Where: Georgia Tech TSRB Building Auditorium (Technology Square: 85 5th Street, NW @ Spring and 5th)
When: Thursday, April 12, 2018 at 7:00 pm
Why did we go to the Moon? Why does the Vatican support an astronomical observatory? These questions mask a deeper question: why do individuals choose to spend their lives in pursuit of pure knowledge? The motivation behind our choices, both as individuals and as a society, controls the sorts of science that gets done. It determines the kinds of answers that are found to be satisfying. And ultimately, it affects the way in which we think of ourselves.
Biography: Guy Consolmagno, SJ is a brother in the Roman Catholic Society of Jesus (The Jesuits), working since 1993 as an astronomer and meteorite specialist at the Specola Vaticana (Vatican Observatory), located in the Papal summer gardens outside Rome. Since 2014, he has been president of the Vatican Observatory Foundation, which supports the work of the Observatory and especially its 1.8 meter Vatican Advanced Technology Telescope (VATT) in Arizona. In September of 2015, he was named the Director of the Vatican Observatory by Pope Francis.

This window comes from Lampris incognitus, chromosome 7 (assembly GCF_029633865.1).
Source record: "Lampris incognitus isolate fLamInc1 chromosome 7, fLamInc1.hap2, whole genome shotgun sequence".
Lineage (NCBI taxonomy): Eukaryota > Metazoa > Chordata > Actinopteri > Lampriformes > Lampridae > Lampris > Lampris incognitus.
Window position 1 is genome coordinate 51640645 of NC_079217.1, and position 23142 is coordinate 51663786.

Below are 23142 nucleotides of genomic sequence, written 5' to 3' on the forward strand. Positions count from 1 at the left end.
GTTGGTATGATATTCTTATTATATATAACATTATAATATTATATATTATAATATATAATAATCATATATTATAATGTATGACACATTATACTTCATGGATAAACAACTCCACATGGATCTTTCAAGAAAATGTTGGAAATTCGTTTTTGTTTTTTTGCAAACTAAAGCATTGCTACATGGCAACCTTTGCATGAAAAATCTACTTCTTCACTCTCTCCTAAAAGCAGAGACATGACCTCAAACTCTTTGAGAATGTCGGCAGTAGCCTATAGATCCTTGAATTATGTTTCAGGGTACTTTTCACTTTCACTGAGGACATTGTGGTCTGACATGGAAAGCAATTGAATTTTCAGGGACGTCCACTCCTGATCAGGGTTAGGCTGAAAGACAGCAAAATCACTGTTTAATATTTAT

Consolmagno’s research explores connections between meteorites, asteroids, and the evolution of small solar system bodies. Along with more than 200 scientific publications, he is the author of a number of popular books, including: The Left Turn at Orion (with Dan Davis), and most recently, Would you Baptize an Extraterrestrial? (with Fr. Paul Mueller, S.J.). He also has hosted space programs for BBC Radio 4, has been interviewed in numerous documentary films, and writes a monthly science column for the British Catholic Magazine, The Tablet.
A native of Detroit, MI, Consolmagno earned two degrees from MIT and a doctorate in planetary sciences from the University of Arizona, was a postdoctoral research fellow at Harvard and MIT, served in the US Peace Corps (Kenya), and taught university physics at Lafayette College before entering the Jesuits in 1989. He has served as the chair of the American Astronomical Society’s Division for Planetary Sciences (AAS/DPS) and on the planetary surfaces nomenclature committee of the International Astronomical Union (IAU). Asteroid “4597 Consolmagno” was named in recognition of his work. In 2014 he won the Carl Sagan Medal for Public Outreach by the AAS/DPS.